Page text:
WASHINGTON — The Conference of State Bank Supervisors called on Congress to establish a baseline for consumer protection in data privacy and security, in response to a request from the Senate Banking Committee on data collection practices used by financial regulators.
A federal standard — instead of a uniform law or regulation — would allow states to individually establish stricter consumer protection, the group said Friday in a letter to Chairman Mike Crapo, R-Idaho, and Sen. Sherrod Brown, D-Ohio, the ranking member of the committee.
“For many years, states have been at the forefront in advancing data privacy and security for the protection of consumers residing in their states,” said John Ryan, the president and CEO of CSBS, in the group’s letter. “Accordingly, we believe any federal proposal relating to the collection, use and protection of consumer data must preserve the role for state leadership in the areas of data privacy, security and control.”
Last month, Crapo and Brown requested that stakeholders provide information by March 15 on how financial regulators and private companies collect, use and protect sensitive information.
“Americans are rightly concerned about how their data is collected and used, and how such data is secured and protected,” the senators said in a statement. “The collection and use of personally identifiable information will be a major focus of the Banking Committee moving forward.”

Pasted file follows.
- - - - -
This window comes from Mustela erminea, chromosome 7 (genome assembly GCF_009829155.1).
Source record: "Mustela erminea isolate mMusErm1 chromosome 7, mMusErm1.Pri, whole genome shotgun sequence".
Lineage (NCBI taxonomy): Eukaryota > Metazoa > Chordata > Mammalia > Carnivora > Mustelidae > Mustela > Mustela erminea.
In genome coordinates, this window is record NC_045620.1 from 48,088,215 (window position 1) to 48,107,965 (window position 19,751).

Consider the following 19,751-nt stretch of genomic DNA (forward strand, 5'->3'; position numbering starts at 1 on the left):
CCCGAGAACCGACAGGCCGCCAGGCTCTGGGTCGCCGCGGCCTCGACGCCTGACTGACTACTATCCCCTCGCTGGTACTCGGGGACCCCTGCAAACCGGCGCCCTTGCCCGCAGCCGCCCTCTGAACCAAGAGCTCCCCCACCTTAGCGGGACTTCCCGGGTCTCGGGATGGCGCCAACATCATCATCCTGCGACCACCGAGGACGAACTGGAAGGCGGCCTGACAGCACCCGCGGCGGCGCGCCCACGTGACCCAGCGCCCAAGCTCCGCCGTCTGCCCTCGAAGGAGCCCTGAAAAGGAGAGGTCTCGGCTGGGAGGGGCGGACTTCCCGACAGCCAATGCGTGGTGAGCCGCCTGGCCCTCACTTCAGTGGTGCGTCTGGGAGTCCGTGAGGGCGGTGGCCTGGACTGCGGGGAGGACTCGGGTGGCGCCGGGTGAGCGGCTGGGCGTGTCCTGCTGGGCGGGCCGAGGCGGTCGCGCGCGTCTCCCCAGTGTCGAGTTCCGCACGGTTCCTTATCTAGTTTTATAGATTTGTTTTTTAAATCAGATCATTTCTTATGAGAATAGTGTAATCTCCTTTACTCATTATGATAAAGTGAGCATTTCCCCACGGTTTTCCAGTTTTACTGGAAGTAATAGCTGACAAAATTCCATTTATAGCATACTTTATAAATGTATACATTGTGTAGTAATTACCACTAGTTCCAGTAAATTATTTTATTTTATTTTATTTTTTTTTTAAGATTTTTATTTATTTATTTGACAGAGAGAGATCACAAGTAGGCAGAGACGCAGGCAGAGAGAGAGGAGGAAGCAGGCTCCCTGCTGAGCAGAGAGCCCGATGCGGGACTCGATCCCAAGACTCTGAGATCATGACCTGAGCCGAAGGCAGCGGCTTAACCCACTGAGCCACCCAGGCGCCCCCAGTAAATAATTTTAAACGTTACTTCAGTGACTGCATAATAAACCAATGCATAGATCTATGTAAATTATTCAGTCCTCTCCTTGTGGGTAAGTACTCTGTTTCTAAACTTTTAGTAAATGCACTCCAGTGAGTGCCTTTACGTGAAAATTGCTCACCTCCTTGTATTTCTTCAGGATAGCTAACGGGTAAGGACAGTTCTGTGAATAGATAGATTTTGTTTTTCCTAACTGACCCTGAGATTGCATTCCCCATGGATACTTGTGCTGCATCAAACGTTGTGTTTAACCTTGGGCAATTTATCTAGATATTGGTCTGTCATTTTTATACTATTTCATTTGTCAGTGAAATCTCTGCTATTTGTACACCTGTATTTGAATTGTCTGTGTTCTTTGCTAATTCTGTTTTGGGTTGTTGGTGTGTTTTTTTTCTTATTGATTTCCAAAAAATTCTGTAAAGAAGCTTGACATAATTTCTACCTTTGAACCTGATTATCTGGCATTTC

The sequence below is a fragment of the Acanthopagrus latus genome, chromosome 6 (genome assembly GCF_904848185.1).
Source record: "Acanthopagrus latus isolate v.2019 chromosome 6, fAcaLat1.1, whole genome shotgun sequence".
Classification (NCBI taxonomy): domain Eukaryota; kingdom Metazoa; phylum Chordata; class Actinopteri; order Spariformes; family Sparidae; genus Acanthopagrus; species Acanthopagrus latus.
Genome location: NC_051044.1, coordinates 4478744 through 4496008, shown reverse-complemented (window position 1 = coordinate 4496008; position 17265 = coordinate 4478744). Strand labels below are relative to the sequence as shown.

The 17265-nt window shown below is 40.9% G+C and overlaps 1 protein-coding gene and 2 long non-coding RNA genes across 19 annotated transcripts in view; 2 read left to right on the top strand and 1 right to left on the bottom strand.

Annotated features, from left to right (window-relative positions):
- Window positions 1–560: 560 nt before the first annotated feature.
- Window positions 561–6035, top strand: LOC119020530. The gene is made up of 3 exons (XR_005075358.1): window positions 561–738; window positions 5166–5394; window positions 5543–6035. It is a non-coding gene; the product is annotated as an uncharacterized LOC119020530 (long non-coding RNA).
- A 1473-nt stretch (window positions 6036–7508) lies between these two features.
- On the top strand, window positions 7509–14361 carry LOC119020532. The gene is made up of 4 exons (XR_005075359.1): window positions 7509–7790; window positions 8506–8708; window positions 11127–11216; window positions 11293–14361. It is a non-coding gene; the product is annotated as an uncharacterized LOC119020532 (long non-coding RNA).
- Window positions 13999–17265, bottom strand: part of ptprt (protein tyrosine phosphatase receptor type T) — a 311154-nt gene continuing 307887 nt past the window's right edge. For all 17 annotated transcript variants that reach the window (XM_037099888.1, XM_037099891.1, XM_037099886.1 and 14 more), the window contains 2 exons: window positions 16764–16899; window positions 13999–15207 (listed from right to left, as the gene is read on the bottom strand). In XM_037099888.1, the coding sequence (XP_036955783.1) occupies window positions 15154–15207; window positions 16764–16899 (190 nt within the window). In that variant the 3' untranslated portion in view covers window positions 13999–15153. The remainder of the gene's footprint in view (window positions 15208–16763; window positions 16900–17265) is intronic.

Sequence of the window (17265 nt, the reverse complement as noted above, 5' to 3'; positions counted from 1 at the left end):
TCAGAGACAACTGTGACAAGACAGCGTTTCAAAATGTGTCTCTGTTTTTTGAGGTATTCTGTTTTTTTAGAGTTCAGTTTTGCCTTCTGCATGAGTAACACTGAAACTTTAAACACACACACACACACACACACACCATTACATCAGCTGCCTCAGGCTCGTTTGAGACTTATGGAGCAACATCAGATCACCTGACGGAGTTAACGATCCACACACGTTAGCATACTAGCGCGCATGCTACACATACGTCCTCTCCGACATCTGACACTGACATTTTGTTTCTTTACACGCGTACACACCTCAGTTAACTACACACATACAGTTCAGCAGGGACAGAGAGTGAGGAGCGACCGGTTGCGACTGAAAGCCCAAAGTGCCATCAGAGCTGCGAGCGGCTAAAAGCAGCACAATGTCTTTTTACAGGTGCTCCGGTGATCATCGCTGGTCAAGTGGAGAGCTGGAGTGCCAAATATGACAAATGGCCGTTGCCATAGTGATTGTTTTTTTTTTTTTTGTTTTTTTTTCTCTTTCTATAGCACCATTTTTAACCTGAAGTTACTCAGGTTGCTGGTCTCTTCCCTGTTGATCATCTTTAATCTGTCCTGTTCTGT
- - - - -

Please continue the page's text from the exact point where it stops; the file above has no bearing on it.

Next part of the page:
As part of their request, Crapo and Brown asked for feedback on what could be accomplished through legislation or regulation that would guarantee consumers are notified of data breaches in a timely manner, provide transparency about what information is being collected and ensure that credit bureaus maintain accurate data.
In response, Ryan noted that “data privacy and security is a dynamic field with novel risks emerging on a constant basis,” which is why “it is critical that state regulators and state law enforcement agencies retain the ability to protect consumers in their states.”
Ryan said that a federal approach that would preserve states’ abilities to enact privacy laws would be consistent with previous statutes, including the Gramm-Leach-Bliley Act and the Fair Credit Reporting Act, and would allow “states to experiment with innovative approaches to advancing the ability of consumers to control the use of their information as novel threats emerge.”
“For this reason, CSBS would strongly oppose any federal proposal which seeks to preempt states from playing a leading role in advancing consumers protections in the areas of data privacy, security, and control,” Ryan said.This post was originally published here